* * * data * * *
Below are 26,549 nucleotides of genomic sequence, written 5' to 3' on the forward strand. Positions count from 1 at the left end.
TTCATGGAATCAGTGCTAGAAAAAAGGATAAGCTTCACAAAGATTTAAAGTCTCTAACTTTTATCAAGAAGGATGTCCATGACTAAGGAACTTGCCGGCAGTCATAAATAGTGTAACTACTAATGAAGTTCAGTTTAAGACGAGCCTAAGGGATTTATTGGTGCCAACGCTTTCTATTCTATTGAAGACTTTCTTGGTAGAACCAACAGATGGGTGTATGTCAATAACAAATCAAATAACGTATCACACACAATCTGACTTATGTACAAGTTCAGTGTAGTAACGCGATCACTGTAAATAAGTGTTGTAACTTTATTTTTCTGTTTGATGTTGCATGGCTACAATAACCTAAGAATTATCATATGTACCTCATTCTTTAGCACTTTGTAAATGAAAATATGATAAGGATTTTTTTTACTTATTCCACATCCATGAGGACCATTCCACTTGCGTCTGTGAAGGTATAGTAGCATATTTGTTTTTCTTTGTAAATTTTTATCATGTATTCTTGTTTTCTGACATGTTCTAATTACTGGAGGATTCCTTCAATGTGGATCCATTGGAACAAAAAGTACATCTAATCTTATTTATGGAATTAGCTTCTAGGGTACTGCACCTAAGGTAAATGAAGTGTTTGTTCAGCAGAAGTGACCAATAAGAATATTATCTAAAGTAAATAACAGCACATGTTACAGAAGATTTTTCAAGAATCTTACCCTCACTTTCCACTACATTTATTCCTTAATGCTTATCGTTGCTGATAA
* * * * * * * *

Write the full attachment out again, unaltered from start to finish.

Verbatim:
Below are 26,549 nucleotides of genomic sequence, written 5' to 3' on the forward strand. Positions count from 1 at the left end.
TTCATGGAATCAGTGCTAGAAAAAAGGATAAGCTTCACAAAGATTTAAAGTCTCTAACTTTTATCAAGAAGGATGTCCATGACTAAGGAACTTGCCGGCAGTCATAAATAGTGTAACTACTAATGAAGTTCAGTTTAAGACGAGCCTAAGGGATTTATTGGTGCCAACGCTTTCTATTCTATTGAAGACTTTCTTGGTAGAACCAACAGATGGGTGTATGTCAATAACAAATCAAATAACGTATCACACACAATCTGACTTATGTACAAGTTCAGTGTAGTAACGCGATCACTGTAAATAAGTGTTGTAACTTTATTTTTCTGTTTGATGTTGCATGGCTACAATAACCTAAGAATTATCATATGTACCTCATTCTTTAGCACTTTGTAAATGAAAATATGATAAGGATTTTTTTTACTTATTCCACATCCATGAGGACCATTCCACTTGCGTCTGTGAAGGTATAGTAGCATATTTGTTTTTCTTTGTAAATTTTTATCATGTATTCTTGTTTTCTGACATGTTCTAATTACTGGAGGATTCCTTCAATGTGGATCCATTGGAACAAAAAGTACATCTAATCTTATTTATGGAATTAGCTTCTAGGGTACTGCACCTAAGGTAAATGAAGTGTTTGTTCAGCAGAAGTGACCAATAAGAATATTATCTAAAGTAAATAACAGCACATGTTACAGAAGATTTTTCAAGAATCTTACCCTCACTTTCCACTACATTTATTCCTTAATGCTTATCGTTGCTGATAA